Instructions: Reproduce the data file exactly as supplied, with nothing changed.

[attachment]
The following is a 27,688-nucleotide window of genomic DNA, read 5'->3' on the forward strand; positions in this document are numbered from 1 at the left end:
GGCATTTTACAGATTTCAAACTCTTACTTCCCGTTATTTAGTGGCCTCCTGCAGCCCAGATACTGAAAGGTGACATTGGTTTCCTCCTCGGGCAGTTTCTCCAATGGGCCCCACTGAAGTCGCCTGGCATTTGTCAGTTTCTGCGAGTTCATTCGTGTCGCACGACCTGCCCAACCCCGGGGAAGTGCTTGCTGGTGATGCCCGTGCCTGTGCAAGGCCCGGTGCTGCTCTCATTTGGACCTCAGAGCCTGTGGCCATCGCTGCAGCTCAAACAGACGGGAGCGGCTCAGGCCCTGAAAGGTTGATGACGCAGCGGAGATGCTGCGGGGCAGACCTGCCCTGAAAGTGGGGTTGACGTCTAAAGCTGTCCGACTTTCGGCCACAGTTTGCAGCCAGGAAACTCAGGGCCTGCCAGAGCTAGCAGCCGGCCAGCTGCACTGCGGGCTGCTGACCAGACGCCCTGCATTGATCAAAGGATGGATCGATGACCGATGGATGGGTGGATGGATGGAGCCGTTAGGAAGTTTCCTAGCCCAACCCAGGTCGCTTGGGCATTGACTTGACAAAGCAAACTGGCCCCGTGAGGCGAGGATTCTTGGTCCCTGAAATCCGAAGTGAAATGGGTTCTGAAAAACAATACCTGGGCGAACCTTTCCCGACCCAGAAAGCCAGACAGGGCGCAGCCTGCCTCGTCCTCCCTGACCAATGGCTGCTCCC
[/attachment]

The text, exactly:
The following is a 27,688-nucleotide window of genomic DNA, read 5'->3' on the forward strand; positions in this document are numbered from 1 at the left end:
GGCATTTTACAGATTTCAAACTCTTACTTCCCGTTATTTAGTGGCCTCCTGCAGCCCAGATACTGAAAGGTGACATTGGTTTCCTCCTCGGGCAGTTTCTCCAATGGGCCCCACTGAAGTCGCCTGGCATTTGTCAGTTTCTGCGAGTTCATTCGTGTCGCACGACCTGCCCAACCCCGGGGAAGTGCTTGCTGGTGATGCCCGTGCCTGTGCAAGGCCCGGTGCTGCTCTCATTTGGACCTCAGAGCCTGTGGCCATCGCTGCAGCTCAAACAGACGGGAGCGGCTCAGGCCCTGAAAGGTTGATGACGCAGCGGAGATGCTGCGGGGCAGACCTGCCCTGAAAGTGGGGTTGACGTCTAAAGCTGTCCGACTTTCGGCCACAGTTTGCAGCCAGGAAACTCAGGGCCTGCCAGAGCTAGCAGCCGGCCAGCTGCACTGCGGGCTGCTGACCAGACGCCCTGCATTGATCAAAGGATGGATCGATGACCGATGGATGGGTGGATGGATGGAGCCGTTAGGAAGTTTCCTAGCCCAACCCAGGTCGCTTGGGCATTGACTTGACAAAGCAAACTGGCCCCGTGAGGCGAGGATTCTTGGTCCCTGAAATCCGAAGTGAAATGGGTTCTGAAAAACAATACCTGGGCGAACCTTTCCCGACCCAGAAAGCCAGACAGGGCGCAGCCTGCCTCGTCCTCCCTGACCAATGGCTGCTCCC